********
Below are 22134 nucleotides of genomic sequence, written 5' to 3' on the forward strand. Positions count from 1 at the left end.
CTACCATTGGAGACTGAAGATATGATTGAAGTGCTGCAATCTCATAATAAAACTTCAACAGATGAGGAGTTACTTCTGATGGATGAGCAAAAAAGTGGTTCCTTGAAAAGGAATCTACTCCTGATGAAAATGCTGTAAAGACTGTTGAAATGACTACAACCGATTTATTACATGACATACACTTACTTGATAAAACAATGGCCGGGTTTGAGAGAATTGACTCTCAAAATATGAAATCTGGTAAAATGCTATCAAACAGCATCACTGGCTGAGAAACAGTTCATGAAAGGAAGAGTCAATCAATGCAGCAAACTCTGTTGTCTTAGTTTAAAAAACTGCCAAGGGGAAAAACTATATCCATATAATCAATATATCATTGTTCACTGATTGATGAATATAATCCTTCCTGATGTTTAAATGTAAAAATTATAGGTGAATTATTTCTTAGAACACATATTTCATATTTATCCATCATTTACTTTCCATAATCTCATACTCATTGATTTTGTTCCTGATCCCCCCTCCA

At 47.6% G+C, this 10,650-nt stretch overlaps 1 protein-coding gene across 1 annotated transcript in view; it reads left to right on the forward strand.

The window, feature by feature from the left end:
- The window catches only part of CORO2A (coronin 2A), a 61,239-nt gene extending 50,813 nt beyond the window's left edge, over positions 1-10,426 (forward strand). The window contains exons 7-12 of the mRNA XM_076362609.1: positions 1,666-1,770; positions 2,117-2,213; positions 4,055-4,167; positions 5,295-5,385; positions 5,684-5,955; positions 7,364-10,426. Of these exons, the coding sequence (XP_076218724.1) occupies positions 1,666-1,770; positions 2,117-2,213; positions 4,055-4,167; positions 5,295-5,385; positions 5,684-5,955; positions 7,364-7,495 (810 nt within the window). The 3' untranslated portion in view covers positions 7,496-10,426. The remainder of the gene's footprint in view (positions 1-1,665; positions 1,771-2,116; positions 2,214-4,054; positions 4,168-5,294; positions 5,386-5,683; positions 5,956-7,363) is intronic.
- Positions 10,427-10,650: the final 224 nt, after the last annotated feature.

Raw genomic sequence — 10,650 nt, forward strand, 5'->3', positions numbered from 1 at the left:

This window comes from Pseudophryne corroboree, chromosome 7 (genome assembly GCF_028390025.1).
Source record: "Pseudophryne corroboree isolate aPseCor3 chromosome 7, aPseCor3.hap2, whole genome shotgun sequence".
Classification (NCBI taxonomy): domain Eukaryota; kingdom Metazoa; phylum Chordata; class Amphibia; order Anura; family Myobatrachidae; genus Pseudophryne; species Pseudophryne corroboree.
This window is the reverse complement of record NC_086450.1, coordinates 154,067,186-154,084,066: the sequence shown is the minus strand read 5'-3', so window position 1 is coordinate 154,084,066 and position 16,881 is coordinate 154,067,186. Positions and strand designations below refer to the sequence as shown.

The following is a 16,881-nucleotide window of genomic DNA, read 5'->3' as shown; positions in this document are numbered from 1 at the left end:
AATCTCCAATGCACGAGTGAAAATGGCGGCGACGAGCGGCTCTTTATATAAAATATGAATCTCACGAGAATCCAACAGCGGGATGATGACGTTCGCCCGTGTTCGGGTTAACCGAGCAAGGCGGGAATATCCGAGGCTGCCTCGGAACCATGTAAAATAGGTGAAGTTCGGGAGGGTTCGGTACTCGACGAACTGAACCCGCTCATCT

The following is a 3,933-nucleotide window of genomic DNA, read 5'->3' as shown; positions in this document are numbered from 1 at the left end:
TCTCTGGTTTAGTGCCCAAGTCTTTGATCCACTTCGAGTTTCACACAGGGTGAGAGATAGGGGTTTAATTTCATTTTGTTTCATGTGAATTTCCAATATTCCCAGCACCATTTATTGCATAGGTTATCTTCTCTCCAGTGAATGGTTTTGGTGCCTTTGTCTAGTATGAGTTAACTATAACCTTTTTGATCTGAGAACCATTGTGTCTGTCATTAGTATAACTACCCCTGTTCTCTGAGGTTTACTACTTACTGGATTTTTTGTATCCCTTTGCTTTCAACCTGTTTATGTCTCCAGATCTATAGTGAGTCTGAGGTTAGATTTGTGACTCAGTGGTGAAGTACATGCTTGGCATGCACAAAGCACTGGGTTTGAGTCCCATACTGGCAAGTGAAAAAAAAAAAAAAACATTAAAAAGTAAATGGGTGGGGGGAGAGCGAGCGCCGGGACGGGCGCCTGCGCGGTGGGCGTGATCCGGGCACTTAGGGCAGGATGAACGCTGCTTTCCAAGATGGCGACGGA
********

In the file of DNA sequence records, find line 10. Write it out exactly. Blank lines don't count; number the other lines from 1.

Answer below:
Classification (NCBI taxonomy): domain Eukaryota; kingdom Metazoa; phylum Chordata; class Amphibia; order Anura; family Myobatrachidae; genus Pseudophryne; species Pseudophryne corroboree.